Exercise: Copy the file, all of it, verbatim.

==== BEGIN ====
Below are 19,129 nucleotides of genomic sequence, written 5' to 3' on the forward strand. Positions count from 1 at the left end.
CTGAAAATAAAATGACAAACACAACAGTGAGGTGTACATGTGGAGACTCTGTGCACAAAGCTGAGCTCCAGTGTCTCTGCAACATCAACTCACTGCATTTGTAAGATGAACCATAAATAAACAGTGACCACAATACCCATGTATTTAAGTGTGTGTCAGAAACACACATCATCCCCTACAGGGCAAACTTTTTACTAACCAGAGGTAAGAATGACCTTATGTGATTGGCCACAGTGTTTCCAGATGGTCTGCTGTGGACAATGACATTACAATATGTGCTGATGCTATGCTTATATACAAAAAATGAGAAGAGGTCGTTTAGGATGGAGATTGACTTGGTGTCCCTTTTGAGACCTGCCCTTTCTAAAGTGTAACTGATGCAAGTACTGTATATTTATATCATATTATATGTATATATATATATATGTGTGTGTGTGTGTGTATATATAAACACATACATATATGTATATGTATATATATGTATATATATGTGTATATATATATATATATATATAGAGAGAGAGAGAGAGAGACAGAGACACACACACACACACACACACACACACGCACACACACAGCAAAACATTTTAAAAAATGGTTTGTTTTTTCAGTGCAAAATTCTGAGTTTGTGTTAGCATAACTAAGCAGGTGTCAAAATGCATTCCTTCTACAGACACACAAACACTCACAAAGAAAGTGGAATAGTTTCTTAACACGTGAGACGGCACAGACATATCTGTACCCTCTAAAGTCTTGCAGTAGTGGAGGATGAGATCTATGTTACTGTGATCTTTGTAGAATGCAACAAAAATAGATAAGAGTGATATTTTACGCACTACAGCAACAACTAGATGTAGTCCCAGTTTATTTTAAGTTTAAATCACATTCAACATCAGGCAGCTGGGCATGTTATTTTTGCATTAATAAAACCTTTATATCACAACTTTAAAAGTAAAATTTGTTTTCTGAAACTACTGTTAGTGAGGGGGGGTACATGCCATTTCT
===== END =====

Below are 19,129 nucleotides of genomic sequence, written 5' to 3' on the forward strand. Positions count from 1 at the left end.
CTGAAAATAAAATGACAAACACAACAGTGAGGTGTACATGTGGAGACTCTGTGCACAAAGCTGAGCTCCAGTGTCTCTGCAACATCAACTCACTGCATTTGTAAGATGAACCATAAATAAACAGTGACCACAATACCCATGTATTTAAGTGTGTGTCAGAAACACACATCATCCCCTACAGGGCAAACTTTTTACTAACCAGAGGTAAGAATGACCTTATGTGATTGGCCACAGTGTTTCCAGATGGTCTGCTGTGGACAATGACATTACAATATGTGCTGATGCTATGCTTATATACAAAAAATGAGAAGAGGTCGTTTAGGATGGAGATTGACTTGGTGTCCCTTTTGAGACCTGCCCTTTCTAAAGTGTAACTGATGCAAGTACTGTATATTTATATCATATTATATGTATATATATATATATGTGTGTGTGTGTGTGTATATATAAACACATACATATATGTATATGTATATATATGTATATATATGTGTATATATATATATATATATATAGAGAGAGAGAGAGAGAGACAGAGACACACACACACACACACACACACACACGCACACACACAGCAAAACATTTTAAAAAATGGTTTGTTTTTTCAGTGCAAAATTCTGAGTTTGTGTTAGCATAACTAAGCAGGTGTCAAAATGCATTCCTTCTACAGACACACAAACACTCACAAAGAAAGTGGAATAGTTTCTTAACACGTGAGACGGCACAGACATATCTGTACCCTCTAAAGTCTTGCAGTAGTGGAGGATGAGATCTATGTTACTGTGATCTTTGTAGAATGCAACAAAAATAGATAAGAGTGATATTTTACGCACTACAGCAACAACTAGATGTAGTCCCAGTTTATTTTAAGTTTAAATCACATTCAACATCAGGCAGCTGGGCATGTTATTTTTGCATTAATAAAACCTTTATATCACAACTTTAAAAGTAAAATTTGTTTTCTGAAACTACTGTTAGTGAGGGGGGGTACATGCCATTTCT